I love to make envelopes. Love, love, love. I use these templates from Paper Source to make mine. These are my favorite templates because 1. they are sturdy 2. they have a groove where you slide a bone folder across and score the paper so it folds neatly and 3. they come in several different sizes.
|Envelope Template Kit from Paper Source|
The envelopes you make with these templates will have a long front flap--I believe it is called a European style envelope. So you actually use a little more paper making these, but I don't mind because I love the usefulness of the templates and the look of the envelopes. These are also the style of envelopes you will find in the Paper Source store.
I read about "bone folders" (or scoring tools) in the pages of Martha Stewart Living for years before I ever had one of my own or really understood what they were. Every paper craft in her magazine suggested the use of a bone folder, and since this was pre-online shopping and since I only had a Wal-Mart at my disposal, I was pretty limited in my craft supplies. But now I am happy to say I use a bone folder to score (dragging the tool across paper to make a slight indention so the paper folds easily) and to smooth out folds (when you don't want to smudge the paper by using your fingernail). I have made envelopes without scoring before, but it definitely makes for a cleaner finished product if you score before folding.
You can get bone folders at most craft stores. I have a Martha Stewart one I got at Michaels and a small plastic one I got in a Klutz card making book (I bought the book for my sister many years ago and liked it so much I got one for myself; I don't use it any more for the patterns or templates, but the scoring tool and cutting mat that came with it are my favorites). I linked to the book on Amazon so you could see what it looks like, but you might be able to find it at craft stores as well (I got ours at Michaels; not sure if they still carry this particular title).
Paper Source carries scoring tools as well--one made from real bone and one made from teflon.
Update: This one from Hobby Lobby has the lowest price tag of any I have found, and it works great!
Paper Trimmer and Scoring Board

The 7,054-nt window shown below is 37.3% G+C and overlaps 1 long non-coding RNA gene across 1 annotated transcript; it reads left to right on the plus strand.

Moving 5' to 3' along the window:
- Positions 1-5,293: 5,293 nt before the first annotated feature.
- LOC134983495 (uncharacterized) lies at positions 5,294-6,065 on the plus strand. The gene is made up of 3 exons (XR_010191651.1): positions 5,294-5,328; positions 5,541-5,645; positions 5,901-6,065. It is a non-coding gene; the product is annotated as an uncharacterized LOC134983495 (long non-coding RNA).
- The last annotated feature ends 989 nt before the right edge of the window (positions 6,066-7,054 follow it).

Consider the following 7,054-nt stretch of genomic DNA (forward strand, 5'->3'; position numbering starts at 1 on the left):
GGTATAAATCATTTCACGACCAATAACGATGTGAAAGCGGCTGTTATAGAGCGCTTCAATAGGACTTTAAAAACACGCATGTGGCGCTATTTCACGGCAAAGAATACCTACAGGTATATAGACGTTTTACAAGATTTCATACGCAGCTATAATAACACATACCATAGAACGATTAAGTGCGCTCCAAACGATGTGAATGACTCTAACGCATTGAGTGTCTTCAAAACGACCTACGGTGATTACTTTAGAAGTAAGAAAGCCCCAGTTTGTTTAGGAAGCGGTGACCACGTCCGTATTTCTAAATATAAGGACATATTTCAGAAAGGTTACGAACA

As for what to put inside the envelope, the possibilities are endless! I like to cut and fold my own note cards, now that I have a paper trimmer I really like and a scoring board that makes the measuring and folding easy. You can find these several places, including Amazon, but I got mine at Michaels using two different 50% off coupons (making the scoring board $10 and the paper trimmer about $30).
|Fiskars Crafting Rotary Trimmer, 12-inch desktop design with 28mm replacement blades|
and Martha Stewart Crafts Scoring Board
The paper trimmer is pretty straightforward--you cut paper with it. But this particular one is the best I have used so far because it cuts a straighter line than most. I also like that you can switch out the style of blade (deckle, scallop, perforated, etc.).
I might have to dedicate a whole post to the scoring board itself, but for now I will just say that it has made measuring and folding card stock so much quicker and easier for me. It is basically a board with grooves on it, spaced out every 1/8 of an inch. You put your paper on the board, find the measurement you need, and then slide a bone folder straight down the paper, staying in the groove of the board. This creates an indented line (scores the paper), so you can now easily fold the paper at that line. I also use this scoring technique to "mark" my paper where I want to cut it, instead of drawing a line with a pencil. It is more precise and doesn't leave a mark.
The scoring board comes with its own scoring tool and has a very handy reference strip stored inside that lists all the different sizes of envelopes, their measurements, and the measurements for note cards to fit in each envelope. (You can also use the scoring board to make envelopes--which is really cool--but I haven't used it for that yet because I love the shape of the PS envelope templates. Still, that's another really cool feature and worth trying out if you want a different look, more along the lines of office supply envelopes.)
Well, I could go on and on about this topic. I like sharing this kind of thing because having good tools makes the job so much more enjoyable. I am kind of a walking commercial for the things I really like. But what I would like more than aaaaanything is to have you over for an envelope making craft night. I wish . . .